|The Plot: Ip Man (Donnie Yen) is a very well known martial artist in pre-war China who all in town know to be the best of their best, with his particular form of Wing Chun fist, but does not take on students in order to focus on his family. However, when the Japanese invade China and take seize of his town Ip Man finds himself in the predicament of no longer being able to feed his family. After selling off their valuables, Man is forced to work in a rock mine and turns his cheek when the Japanese come to ask for sparring partner – offering a bag of rice to the winner of any fights – as he knows that fighting in such a way is not the answer nor will it end well for those who partake. However, the offer is more legitimate than it at first might seem as several men do actually walk away with a bag of rice. However, an old friend of Ip Man’s who took on the bargain after only recently joining back up with Ip Man after being lost in the initial occupation. Ip Man’s friend as well as two others take on the general in charge of these sparring sessions, who does not take it easy on them and ends up killing Man’s friend. Now with justice on his mind, Ip Man looks to take on the Japanese in the only way he knows how.|
Although I am not familiar with Ip Man’s life story myself, aside from the basics, it becomes obvious that more than likely the film takes quite a few liberties with some of the facts in order to make a more interesting story. In the same way that Dragon: The Bruce Lee Story fabricated a lot of events in order to fill the film with many great street fights that never happened, one gets the feeling that Ip Man does much of the same. That doesn’t mean it isn’t a great film mind you! Not by a long shot. This is a Donnie Yen vehicle with the guarantee of action, a more drama oriented retelling of Ip Man’s life might be an interesting version of the story, and it has been said that Hong Kong arthouse filmmaker Wong Kar-Wai has wanted to tackle his own version of the story for a while now – although truth be told, I wouldn’t hold out for that version to be an entirely non-fiction affair either. Yen and director Wilson Yip deliver the more dazzling approach to this real life legend though, and do their best to craft a more inspirational film out of a man who has all but became a folk hero. I don’t really approve of this approach to a biographical picture, the way I see it if you’re going to cover someone’s story then you owe it to them as much as the audience to be as honest as possible and show them real events from that person’s life that ultimately formed the person they became. I still don’t approve of this particular style of creating heroes from men, but with the way Donnie crafts the Wing Chun style into such a brutally effective looking martial art that sensationalizes every fight sequence – it’s hard to stay dissapointed. Does that make me a simpleton? Maybe, but c’mon, I’m a kung fu film fan and as much drama as Yen and Yip pack into this picture at it’s heart the martial arts remains the true star.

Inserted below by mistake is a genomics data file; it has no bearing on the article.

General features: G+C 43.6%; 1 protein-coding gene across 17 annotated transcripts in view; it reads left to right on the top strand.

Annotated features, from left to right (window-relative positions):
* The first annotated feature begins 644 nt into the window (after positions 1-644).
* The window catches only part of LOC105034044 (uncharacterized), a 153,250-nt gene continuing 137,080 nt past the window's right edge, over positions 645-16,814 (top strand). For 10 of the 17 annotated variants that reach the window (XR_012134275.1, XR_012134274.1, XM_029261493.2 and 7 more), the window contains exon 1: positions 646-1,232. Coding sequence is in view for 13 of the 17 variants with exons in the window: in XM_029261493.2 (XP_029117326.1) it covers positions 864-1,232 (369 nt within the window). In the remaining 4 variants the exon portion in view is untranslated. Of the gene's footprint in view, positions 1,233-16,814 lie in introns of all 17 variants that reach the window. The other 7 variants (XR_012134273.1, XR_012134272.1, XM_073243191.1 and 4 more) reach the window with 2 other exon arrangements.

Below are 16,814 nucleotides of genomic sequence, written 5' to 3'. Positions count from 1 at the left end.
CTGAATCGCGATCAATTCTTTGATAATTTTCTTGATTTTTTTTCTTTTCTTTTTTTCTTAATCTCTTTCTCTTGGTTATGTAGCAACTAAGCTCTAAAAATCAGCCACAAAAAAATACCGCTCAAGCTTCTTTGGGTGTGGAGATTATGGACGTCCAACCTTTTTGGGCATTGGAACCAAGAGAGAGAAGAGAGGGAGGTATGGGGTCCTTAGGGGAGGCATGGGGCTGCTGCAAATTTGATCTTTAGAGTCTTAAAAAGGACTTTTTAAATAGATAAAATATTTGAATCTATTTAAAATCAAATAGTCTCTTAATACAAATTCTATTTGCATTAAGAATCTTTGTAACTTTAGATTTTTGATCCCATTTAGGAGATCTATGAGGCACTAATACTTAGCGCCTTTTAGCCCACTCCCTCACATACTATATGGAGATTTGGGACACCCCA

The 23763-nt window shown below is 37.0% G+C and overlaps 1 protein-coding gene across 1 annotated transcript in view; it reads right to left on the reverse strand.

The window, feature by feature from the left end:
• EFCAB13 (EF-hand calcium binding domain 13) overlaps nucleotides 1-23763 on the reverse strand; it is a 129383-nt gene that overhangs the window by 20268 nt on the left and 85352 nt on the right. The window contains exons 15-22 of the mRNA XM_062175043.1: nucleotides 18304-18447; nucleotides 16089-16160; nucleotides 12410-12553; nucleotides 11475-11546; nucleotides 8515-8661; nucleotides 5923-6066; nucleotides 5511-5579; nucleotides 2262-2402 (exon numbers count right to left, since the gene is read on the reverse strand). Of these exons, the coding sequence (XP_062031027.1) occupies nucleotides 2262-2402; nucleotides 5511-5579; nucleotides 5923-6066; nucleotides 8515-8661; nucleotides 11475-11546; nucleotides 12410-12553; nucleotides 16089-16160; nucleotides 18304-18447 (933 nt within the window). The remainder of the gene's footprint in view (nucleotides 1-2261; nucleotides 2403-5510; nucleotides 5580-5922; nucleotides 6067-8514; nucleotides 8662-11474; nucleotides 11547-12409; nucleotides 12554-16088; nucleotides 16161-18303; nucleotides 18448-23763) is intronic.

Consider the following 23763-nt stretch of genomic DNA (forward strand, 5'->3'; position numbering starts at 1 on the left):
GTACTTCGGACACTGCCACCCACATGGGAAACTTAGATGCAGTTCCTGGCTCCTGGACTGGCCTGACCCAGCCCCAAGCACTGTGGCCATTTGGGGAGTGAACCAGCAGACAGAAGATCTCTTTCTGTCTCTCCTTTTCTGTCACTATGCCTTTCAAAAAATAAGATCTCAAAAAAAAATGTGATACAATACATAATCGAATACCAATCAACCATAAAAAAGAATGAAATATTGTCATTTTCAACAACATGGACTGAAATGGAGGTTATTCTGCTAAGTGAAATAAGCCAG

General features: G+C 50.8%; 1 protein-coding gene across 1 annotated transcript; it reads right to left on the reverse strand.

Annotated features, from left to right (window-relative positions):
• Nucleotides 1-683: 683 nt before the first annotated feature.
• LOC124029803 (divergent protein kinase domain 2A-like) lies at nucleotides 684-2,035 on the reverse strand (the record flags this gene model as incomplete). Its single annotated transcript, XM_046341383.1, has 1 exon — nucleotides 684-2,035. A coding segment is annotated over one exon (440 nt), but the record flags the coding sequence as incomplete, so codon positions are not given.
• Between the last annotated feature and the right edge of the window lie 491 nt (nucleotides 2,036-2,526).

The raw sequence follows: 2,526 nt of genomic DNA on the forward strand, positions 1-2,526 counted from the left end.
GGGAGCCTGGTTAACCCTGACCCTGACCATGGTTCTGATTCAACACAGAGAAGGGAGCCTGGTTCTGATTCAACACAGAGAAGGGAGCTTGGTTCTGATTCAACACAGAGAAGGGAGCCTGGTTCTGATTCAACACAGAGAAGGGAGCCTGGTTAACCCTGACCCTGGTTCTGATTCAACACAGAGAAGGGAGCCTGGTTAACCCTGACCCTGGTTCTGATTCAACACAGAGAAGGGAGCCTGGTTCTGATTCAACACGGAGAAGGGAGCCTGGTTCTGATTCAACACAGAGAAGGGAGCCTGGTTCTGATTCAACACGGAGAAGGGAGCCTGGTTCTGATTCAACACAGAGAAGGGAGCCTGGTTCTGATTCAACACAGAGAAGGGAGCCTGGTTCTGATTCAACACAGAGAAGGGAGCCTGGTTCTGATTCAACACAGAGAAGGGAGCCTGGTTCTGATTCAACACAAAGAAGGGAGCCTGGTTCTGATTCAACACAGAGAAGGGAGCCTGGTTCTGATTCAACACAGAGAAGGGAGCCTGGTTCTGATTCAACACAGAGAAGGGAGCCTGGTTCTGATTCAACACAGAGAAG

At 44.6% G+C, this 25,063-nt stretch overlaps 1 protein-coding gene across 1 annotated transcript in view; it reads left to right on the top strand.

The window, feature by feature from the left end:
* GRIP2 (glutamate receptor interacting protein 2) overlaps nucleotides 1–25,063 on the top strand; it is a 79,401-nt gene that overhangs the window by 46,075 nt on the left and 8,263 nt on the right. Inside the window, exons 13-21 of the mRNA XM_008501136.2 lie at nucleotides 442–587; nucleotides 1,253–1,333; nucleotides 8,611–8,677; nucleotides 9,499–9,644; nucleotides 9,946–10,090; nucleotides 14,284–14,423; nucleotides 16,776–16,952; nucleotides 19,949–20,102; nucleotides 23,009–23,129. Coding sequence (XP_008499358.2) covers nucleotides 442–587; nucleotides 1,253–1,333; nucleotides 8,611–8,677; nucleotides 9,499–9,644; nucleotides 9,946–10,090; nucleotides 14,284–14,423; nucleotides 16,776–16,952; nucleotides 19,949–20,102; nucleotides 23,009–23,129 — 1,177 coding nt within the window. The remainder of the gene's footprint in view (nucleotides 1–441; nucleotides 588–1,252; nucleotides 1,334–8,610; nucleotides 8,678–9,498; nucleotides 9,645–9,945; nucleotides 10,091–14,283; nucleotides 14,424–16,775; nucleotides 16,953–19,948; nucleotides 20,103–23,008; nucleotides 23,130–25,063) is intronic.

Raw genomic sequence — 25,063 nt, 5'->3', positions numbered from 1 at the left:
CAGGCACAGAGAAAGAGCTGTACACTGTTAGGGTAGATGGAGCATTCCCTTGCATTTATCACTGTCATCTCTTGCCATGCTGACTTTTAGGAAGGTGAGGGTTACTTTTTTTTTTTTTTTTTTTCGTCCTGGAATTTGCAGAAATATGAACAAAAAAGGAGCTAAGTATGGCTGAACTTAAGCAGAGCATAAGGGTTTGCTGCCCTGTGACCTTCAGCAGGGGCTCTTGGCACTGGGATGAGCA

After Yen’s incredibly impressive take on the martial arts drama with the new classics SPL and Flash Point, it seemed as if he had already made a large enough impression on martial arts cinema with his new breed of Mixed Martial Arts inspired kung fu choreography. However he does it again with Ip Man in presenting Wing Chun, a martial art usually considered more delicate but focusing upon speed and Yen does just that with his fight sequences. He brutalizes his opponents by throwing an uncountable number of punches like that of a machinegun. Although such techniques by description wouldn’t seem that effective, Yen conveys them in a manner that looks as impressively realistic as the fight scenes from his SPL films. The fight scenes in the film are simply amazing and probably THE reason to see the film, but overall it is a very solid film with a nicely plotted dramatic structure and some fine performances. It was very surprising to find Hiroyuki Ikeuchi, who many other Asian cinephiles will recognize from his work with Japanese filmmakers such as Takashi Miike and Ryuhei Kitamura – in the role as the lead villainous Japanese military leader Miura. He had a particularly great turn in Miike’s brilliant Blues Harp, but here he has a more dominating and intense role. Keeping with modern Politically Correct thinking however, his character isn’t the ruthless and morally corrupt Japanese military leader that would have been shown in film twenty years ago but is a relatively honest sportsman who respects Ip Man’s ability. Not completely unlike the Japanese karate master from Jet Li’s recent biopic Fearless, which also took a few liberties with its story. However, with Ip Man the rest of the military is shown to be as vicious as the usual assortment of character in a Hong Kong film.